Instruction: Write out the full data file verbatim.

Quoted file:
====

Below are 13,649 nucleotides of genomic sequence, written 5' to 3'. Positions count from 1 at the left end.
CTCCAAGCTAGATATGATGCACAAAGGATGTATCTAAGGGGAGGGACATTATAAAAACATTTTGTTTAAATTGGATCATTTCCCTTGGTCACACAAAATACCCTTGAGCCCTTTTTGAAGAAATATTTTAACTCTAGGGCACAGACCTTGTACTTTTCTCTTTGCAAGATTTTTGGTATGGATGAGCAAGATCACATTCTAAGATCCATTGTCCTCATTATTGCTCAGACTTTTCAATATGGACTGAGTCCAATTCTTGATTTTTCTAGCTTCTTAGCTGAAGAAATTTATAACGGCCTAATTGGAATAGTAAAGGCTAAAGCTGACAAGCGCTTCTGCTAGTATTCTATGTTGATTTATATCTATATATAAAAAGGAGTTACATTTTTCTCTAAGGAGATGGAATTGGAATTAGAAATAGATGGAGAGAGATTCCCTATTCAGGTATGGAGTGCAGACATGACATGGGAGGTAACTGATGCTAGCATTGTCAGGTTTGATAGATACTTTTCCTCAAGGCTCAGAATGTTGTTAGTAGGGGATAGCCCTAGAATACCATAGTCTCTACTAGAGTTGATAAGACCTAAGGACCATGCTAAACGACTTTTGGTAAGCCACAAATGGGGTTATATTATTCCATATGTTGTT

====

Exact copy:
Below are 13,649 nucleotides of genomic sequence, written 5' to 3'. Positions count from 1 at the left end.
CTCCAAGCTAGATATGATGCACAAAGGATGTATCTAAGGGGAGGGACATTATAAAAACATTTTGTTTAAATTGGATCATTTCCCTTGGTCACACAAAATACCCTTGAGCCCTTTTTGAAGAAATATTTTAACTCTAGGGCACAGACCTTGTACTTTTCTCTTTGCAAGATTTTTGGTATGGATGAGCAAGATCACATTCTAAGATCCATTGTCCTCATTATTGCTCAGACTTTTCAATATGGACTGAGTCCAATTCTTGATTTTTCTAGCTTCTTAGCTGAAGAAATTTATAACGGCCTAATTGGAATAGTAAAGGCTAAAGCTGACAAGCGCTTCTGCTAGTATTCTATGTTGATTTATATCTATATATAAAAAGGAGTTACATTTTTCTCTAAGGAGATGGAATTGGAATTAGAAATAGATGGAGAGAGATTCCCTATTCAGGTATGGAGTGCAGACATGACATGGGAGGTAACTGATGCTAGCATTGTCAGGTTTGATAGATACTTTTCCTCAAGGCTCAGAATGTTGTTAGTAGGGGATAGCCCTAGAATACCATAGTCTCTACTAGAGTTGATAAGACCTAAGGACCATGCTAAACGACTTTTGGTAAGCCACAAATGGGGTTATATTATTCCATATGTTGTT